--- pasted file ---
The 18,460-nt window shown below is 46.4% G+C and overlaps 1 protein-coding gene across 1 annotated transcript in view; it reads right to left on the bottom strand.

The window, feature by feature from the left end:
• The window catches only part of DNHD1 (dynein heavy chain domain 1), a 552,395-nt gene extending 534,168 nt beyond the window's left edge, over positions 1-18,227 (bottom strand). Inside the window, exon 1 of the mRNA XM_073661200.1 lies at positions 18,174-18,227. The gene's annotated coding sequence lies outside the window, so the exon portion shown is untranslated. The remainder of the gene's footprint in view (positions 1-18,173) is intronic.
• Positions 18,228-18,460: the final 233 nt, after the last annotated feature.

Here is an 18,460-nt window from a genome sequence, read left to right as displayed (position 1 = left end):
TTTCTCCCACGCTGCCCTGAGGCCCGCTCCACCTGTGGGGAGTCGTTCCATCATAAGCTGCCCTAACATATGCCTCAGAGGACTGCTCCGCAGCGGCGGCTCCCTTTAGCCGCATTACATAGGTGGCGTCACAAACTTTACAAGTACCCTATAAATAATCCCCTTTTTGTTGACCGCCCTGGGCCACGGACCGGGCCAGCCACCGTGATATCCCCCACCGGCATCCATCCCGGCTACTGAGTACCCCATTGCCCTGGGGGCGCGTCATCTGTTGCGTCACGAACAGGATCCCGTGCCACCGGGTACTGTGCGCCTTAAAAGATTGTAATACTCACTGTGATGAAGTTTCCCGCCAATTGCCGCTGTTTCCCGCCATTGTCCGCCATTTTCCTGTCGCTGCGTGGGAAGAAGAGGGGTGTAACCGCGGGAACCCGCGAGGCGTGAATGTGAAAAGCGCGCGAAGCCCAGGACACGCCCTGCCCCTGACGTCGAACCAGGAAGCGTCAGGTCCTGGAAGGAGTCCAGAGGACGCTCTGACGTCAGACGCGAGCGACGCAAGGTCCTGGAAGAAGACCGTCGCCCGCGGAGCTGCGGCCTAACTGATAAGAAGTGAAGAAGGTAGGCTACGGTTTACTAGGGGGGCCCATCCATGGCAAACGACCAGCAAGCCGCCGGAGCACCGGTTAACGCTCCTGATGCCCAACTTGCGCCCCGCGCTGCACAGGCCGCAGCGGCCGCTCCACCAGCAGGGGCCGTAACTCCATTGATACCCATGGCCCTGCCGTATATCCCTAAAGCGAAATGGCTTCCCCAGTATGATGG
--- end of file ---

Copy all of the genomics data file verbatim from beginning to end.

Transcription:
The 18,460-nt window shown below is 46.4% G+C and overlaps 1 protein-coding gene across 1 annotated transcript in view; it reads right to left on the bottom strand.

The window, feature by feature from the left end:
• The window catches only part of DNHD1 (dynein heavy chain domain 1), a 552,395-nt gene extending 534,168 nt beyond the window's left edge, over positions 1-18,227 (bottom strand). Inside the window, exon 1 of the mRNA XM_073661200.1 lies at positions 18,174-18,227. The gene's annotated coding sequence lies outside the window, so the exon portion shown is untranslated. The remainder of the gene's footprint in view (positions 1-18,173) is intronic.
• Positions 18,228-18,460: the final 233 nt, after the last annotated feature.

Here is an 18,460-nt window from a genome sequence, read left to right as displayed (position 1 = left end):
TTTCTCCCACGCTGCCCTGAGGCCCGCTCCACCTGTGGGGAGTCGTTCCATCATAAGCTGCCCTAACATATGCCTCAGAGGACTGCTCCGCAGCGGCGGCTCCCTTTAGCCGCATTACATAGGTGGCGTCACAAACTTTACAAGTACCCTATAAATAATCCCCTTTTTGTTGACCGCCCTGGGCCACGGACCGGGCCAGCCACCGTGATATCCCCCACCGGCATCCATCCCGGCTACTGAGTACCCCATTGCCCTGGGGGCGCGTCATCTGTTGCGTCACGAACAGGATCCCGTGCCACCGGGTACTGTGCGCCTTAAAAGATTGTAATACTCACTGTGATGAAGTTTCCCGCCAATTGCCGCTGTTTCCCGCCATTGTCCGCCATTTTCCTGTCGCTGCGTGGGAAGAAGAGGGGTGTAACCGCGGGAACCCGCGAGGCGTGAATGTGAAAAGCGCGCGAAGCCCAGGACACGCCCTGCCCCTGACGTCGAACCAGGAAGCGTCAGGTCCTGGAAGGAGTCCAGAGGACGCTCTGACGTCAGACGCGAGCGACGCAAGGTCCTGGAAGAAGACCGTCGCCCGCGGAGCTGCGGCCTAACTGATAAGAAGTGAAGAAGGTAGGCTACGGTTTACTAGGGGGGCCCATCCATGGCAAACGACCAGCAAGCCGCCGGAGCACCGGTTAACGCTCCTGATGCCCAACTTGCGCCCCGCGCTGCACAGGCCGCAGCGGCCGCTCCACCAGCAGGGGCCGTAACTCCATTGATACCCATGGCCCTGCCGTATATCCCTAAAGCGAAATGGCTTCCCCAGTATGATGG